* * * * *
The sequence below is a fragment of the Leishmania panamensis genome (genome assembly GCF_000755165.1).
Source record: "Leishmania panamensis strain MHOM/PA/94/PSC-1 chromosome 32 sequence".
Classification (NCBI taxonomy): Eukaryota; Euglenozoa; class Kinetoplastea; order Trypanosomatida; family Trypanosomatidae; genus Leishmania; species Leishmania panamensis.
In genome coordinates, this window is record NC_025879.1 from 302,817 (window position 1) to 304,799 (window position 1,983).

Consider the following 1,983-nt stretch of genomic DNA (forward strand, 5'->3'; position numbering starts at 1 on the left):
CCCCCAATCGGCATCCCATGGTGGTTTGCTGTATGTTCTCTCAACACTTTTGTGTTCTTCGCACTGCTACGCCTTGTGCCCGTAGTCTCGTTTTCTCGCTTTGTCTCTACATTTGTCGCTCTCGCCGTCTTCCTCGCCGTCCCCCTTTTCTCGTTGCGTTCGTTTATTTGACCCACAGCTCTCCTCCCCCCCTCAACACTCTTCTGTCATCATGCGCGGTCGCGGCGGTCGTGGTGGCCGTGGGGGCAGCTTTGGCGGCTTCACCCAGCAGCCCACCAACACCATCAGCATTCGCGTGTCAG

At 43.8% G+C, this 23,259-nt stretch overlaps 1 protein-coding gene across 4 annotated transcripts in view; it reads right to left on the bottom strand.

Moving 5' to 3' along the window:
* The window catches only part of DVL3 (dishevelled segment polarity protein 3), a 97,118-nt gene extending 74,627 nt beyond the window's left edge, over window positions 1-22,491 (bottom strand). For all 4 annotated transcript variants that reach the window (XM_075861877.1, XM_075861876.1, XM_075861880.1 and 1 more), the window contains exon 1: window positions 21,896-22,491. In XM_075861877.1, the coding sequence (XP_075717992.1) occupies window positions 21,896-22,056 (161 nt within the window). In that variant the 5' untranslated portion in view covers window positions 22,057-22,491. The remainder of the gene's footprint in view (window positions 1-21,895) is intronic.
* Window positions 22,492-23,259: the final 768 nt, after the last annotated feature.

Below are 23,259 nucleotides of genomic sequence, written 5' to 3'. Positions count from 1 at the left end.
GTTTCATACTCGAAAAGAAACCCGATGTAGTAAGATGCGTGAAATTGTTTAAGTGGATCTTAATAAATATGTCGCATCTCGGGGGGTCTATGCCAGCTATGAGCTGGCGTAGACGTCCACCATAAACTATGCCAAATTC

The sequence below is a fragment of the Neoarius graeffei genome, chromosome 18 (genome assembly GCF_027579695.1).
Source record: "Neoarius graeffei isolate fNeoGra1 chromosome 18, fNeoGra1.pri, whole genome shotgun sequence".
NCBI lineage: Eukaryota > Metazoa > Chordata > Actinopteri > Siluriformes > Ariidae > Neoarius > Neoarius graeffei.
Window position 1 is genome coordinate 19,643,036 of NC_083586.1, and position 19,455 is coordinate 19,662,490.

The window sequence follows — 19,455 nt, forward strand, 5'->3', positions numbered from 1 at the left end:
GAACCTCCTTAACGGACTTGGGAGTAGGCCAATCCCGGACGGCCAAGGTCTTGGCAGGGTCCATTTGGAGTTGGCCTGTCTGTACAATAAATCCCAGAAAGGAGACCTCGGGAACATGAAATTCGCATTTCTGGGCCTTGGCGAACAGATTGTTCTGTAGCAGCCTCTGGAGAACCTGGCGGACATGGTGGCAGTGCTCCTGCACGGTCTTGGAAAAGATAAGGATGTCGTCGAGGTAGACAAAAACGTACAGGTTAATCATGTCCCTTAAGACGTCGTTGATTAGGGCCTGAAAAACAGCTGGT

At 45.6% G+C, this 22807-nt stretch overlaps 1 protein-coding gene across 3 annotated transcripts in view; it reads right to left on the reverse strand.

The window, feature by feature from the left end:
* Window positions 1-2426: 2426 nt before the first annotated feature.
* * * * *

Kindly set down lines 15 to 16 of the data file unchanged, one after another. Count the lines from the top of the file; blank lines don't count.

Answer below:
NCBI lineage: Eukaryota > Metazoa > Chordata > Actinopteri > Siluriformes > Ariidae > Neoarius > Neoarius graeffei.
Window position 1 is genome coordinate 19,643,036 of NC_083586.1, and position 19,455 is coordinate 19,662,490.